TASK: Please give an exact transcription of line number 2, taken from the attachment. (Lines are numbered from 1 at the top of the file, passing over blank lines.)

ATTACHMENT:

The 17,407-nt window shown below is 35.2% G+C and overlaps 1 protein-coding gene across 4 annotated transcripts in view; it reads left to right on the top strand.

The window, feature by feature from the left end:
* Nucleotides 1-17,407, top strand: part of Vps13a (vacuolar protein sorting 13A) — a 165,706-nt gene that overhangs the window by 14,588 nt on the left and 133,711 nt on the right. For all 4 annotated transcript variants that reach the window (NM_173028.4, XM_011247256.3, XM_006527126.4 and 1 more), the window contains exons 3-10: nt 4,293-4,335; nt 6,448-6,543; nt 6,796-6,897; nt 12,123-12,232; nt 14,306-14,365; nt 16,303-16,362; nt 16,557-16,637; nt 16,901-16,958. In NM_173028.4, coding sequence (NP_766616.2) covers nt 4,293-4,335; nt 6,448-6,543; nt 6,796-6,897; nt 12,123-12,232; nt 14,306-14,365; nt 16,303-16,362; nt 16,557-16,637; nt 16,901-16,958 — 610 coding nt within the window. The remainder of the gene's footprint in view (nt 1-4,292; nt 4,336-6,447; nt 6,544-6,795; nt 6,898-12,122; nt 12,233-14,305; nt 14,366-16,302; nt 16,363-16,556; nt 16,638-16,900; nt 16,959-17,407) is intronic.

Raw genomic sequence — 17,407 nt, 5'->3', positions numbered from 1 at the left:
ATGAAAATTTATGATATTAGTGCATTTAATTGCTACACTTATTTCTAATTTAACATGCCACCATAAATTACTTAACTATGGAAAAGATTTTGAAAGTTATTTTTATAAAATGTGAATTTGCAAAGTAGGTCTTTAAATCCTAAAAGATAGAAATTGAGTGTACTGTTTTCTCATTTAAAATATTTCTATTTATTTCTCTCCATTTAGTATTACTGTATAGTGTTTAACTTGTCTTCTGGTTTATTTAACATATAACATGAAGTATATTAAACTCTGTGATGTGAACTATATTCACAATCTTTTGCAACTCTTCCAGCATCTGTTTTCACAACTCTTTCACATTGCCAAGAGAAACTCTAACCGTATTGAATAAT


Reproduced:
The window, feature by feature from the left end: